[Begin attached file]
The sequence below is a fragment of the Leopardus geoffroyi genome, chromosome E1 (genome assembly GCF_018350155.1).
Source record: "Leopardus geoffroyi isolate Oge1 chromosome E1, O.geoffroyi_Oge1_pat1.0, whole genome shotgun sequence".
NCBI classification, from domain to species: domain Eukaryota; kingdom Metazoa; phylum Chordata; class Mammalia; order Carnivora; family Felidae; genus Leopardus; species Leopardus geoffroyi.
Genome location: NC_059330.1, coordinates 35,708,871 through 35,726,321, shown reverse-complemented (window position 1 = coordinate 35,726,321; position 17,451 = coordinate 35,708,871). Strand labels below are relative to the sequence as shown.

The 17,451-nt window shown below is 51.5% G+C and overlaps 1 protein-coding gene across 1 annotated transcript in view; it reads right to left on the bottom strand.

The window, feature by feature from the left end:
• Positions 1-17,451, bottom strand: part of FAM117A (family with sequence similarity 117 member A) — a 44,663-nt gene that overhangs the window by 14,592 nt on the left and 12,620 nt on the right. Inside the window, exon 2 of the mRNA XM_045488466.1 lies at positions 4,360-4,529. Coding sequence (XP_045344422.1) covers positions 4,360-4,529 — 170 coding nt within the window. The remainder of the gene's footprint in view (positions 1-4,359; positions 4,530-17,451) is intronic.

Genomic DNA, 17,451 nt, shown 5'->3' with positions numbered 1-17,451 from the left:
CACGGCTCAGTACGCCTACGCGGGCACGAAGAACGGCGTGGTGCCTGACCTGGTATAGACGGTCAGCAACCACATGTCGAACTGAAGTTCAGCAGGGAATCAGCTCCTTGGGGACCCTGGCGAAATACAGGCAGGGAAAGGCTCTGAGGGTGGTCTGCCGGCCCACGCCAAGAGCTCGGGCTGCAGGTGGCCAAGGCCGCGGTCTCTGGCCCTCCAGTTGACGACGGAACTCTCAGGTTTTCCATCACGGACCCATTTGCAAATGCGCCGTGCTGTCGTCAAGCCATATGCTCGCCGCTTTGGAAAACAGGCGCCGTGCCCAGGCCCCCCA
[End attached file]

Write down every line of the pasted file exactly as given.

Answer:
The sequence below is a fragment of the Leopardus geoffroyi genome, chromosome E1 (genome assembly GCF_018350155.1).
Source record: "Leopardus geoffroyi isolate Oge1 chromosome E1, O.geoffroyi_Oge1_pat1.0, whole genome shotgun sequence".
NCBI classification, from domain to species: domain Eukaryota; kingdom Metazoa; phylum Chordata; class Mammalia; order Carnivora; family Felidae; genus Leopardus; species Leopardus geoffroyi.
Genome location: NC_059330.1, coordinates 35,708,871 through 35,726,321, shown reverse-complemented (window position 1 = coordinate 35,726,321; position 17,451 = coordinate 35,708,871). Strand labels below are relative to the sequence as shown.

The 17,451-nt window shown below is 51.5% G+C and overlaps 1 protein-coding gene across 1 annotated transcript in view; it reads right to left on the bottom strand.

The window, feature by feature from the left end:
• Positions 1-17,451, bottom strand: part of FAM117A (family with sequence similarity 117 member A) — a 44,663-nt gene that overhangs the window by 14,592 nt on the left and 12,620 nt on the right. Inside the window, exon 2 of the mRNA XM_045488466.1 lies at positions 4,360-4,529. Coding sequence (XP_045344422.1) covers positions 4,360-4,529 — 170 coding nt within the window. The remainder of the gene's footprint in view (positions 1-4,359; positions 4,530-17,451) is intronic.

Genomic DNA, 17,451 nt, shown 5'->3' with positions numbered 1-17,451 from the left:
CACGGCTCAGTACGCCTACGCGGGCACGAAGAACGGCGTGGTGCCTGACCTGGTATAGACGGTCAGCAACCACATGTCGAACTGAAGTTCAGCAGGGAATCAGCTCCTTGGGGACCCTGGCGAAATACAGGCAGGGAAAGGCTCTGAGGGTGGTCTGCCGGCCCACGCCAAGAGCTCGGGCTGCAGGTGGCCAAGGCCGCGGTCTCTGGCCCTCCAGTTGACGACGGAACTCTCAGGTTTTCCATCACGGACCCATTTGCAAATGCGCCGTGCTGTCGTCAAGCCATATGCTCGCCGCTTTGGAAAACAGGCGCCGTGCCCAGGCCCCCCA